(Editor’s Note: Best essays on “Christmas in My Memory”. Inquirer Lifestyle has chosen the following as the best among the essays submitted by readers. The theme is Christmas in My Memory. First: “Keeping the Christmas magic” by Lollétte Oliva-Alipe; second: “A real Santa Claus” by Sylvia Europa-Pinca; third: “Warm in winter” by Ma. Pia F. Luque. Also chosen were: “Of apple pies and fruitcakes: Christmas memories with Mama” by Maria Angela B. Brazan; “The twelfth month” by Alex R. Castro. We will e-mail them for details about their tokens of recognition.)
It was Christmas of 1964. As an eight-year-old, I thought it was a most magical time.
There was the usual flurry of activities in the days before Christmas. The house was fully decorated. The kitchen was running on high gear with all the baking and cooking. Shopping trips meant a carload of gifts that needed to be wrapped. There were parties to attend and guests to entertain.
I remember that nuns and teachers from Maryknoll College came and filled our home with carols.
And making sure that Christmas was going to be just wonderful for the family was my mother.
But in the morning of Dec. 17, I awoke to the sounds of loud voices and people hurrying. Stepping out of my room, I saw my father helping my mother as she slowly walked down the corridor. She was obviously in a lot of pain, and my father was bringing her to the hospital.
I was very young, my first impulsive cry was, “but we’re supposed to buy my Christmas dress today, Mommy!”
She gently answered me, “We’ll buy it, hija, when I get back.”
But she never did.
She lapsed into a coma the next day, and on Dec. 19, just six days before Christmas, she passed away at the age of 42.
I have vague memories of my father coming home late that night and crying while hugging me. My three older sisters and brother crying and us siblings hugging each other. All of us wearing somber black in a room full of people we didn’t know, and withering flowers giving off a pervasive smell of uncertainty. Seeing my mother for the last time at the funeral. And finally, coming home to a huge house full of people, yet empty.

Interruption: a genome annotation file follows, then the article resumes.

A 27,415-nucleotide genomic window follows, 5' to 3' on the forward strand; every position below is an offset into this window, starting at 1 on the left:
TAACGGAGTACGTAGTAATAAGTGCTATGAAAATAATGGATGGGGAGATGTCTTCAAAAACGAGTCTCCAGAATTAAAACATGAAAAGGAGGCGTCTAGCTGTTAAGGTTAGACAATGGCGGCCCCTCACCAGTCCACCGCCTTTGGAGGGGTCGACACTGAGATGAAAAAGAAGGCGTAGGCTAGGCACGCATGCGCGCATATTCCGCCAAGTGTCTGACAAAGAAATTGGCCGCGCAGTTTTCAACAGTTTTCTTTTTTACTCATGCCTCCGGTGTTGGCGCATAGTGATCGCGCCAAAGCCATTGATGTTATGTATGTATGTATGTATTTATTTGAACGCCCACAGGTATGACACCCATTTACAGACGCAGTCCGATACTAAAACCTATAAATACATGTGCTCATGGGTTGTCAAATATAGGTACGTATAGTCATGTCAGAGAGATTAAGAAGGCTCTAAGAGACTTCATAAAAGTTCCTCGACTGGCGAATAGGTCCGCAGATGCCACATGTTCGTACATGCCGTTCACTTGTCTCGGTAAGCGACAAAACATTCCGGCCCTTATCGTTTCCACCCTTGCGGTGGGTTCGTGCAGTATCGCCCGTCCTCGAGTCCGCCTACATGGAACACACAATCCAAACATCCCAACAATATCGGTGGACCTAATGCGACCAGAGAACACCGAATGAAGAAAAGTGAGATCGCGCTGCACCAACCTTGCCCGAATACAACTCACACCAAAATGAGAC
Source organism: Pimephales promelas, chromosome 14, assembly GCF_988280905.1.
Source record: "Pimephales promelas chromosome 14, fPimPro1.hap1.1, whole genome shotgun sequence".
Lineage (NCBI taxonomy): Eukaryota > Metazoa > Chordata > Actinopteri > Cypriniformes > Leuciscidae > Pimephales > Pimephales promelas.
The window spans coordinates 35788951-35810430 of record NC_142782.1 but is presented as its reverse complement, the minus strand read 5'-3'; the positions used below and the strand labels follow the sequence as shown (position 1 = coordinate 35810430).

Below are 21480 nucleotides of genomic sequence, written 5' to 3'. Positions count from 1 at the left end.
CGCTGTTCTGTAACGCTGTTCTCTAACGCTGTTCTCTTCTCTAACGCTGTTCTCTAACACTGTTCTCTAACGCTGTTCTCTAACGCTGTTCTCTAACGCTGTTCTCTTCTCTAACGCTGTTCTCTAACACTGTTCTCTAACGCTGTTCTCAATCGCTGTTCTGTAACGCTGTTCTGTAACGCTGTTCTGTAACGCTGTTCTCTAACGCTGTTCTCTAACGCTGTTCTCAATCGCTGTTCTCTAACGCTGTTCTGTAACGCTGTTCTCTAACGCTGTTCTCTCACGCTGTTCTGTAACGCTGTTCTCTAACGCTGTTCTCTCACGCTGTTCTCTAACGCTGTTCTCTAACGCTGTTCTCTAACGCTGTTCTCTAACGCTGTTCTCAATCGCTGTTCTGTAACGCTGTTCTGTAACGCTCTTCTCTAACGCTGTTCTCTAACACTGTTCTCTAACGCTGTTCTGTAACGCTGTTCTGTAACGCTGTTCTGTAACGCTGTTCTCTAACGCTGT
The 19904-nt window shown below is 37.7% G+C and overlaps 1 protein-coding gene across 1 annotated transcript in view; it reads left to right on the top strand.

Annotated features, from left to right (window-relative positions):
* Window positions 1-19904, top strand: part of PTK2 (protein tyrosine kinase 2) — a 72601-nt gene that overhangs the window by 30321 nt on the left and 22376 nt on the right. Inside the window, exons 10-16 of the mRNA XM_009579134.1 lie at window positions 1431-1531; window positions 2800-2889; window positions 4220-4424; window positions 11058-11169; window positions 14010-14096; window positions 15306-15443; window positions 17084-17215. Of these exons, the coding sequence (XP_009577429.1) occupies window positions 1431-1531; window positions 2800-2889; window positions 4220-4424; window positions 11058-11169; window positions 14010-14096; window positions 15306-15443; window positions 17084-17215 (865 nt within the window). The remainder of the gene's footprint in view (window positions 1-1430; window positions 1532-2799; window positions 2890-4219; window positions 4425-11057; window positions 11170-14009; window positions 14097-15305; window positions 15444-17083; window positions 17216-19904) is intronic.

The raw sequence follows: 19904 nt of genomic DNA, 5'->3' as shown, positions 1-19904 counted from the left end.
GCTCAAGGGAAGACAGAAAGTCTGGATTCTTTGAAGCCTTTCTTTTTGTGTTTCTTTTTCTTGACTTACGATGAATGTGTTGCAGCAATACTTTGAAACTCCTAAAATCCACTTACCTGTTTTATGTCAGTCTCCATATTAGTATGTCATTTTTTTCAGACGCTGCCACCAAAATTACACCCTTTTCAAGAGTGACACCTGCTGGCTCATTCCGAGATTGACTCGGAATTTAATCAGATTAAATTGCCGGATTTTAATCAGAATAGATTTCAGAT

What about Christmas?
My mother gleefully played Santa to us. She took delight in hiding the presents and then, on Christmas Eve as we lay asleep, she would put them carefully at the foot of our beds.
Upon waking, I would move my foot tentatively until I felt the much-awaited object, then excitedly I would unwrap my gift. Imagine that? Santa actually tiptoed into the room? Magic!
That Christmas I found out that there was no Santa Claus. But our papa did something that restored some of the magic. Right after the funeral, he brought us to Arcega’s Department Store in Cubao and told us to pick any toy we wanted. I immediately chose a doctor’s kit.
Years later, my eldest sister, Monina, told me that one of the last things Mommy said to her in the hospital was to make sure I got my Christmas dress.
I am now a mother and a grandmother. As my family and I gather to celebrate the joyous birth of Jesus, I am brought back to that sad Christmas 50 years ago.
Two heartwarming memories, however, embrace me and give me comfort—that one of my mother’s last thoughts was of me, and that Papa, despite his grief, made sure that the magic of Christmas for a child would not be completely lost.
The author is mother of four children—Gabby (vocalist of Urbandub), Monchi (head of the family-owned social enterprise), Josh (vocalist of Sirens) and Sarah (fifth-year architecture student). She is also foster mother to four half-Italian siblings—Maurice (chef in Dubai), Nana (online instructor), Savie (advertising student) and Luigi (solo artist/MYX VJ). She and her husband, Em, have adopted a newborn they found in a plastic bag outside their house. Faith Makana is now five years old. Lollétte is Mamita to Reka, Jolo and Kobi. She has a personal blog at momofmultitudes.blogspot.com.
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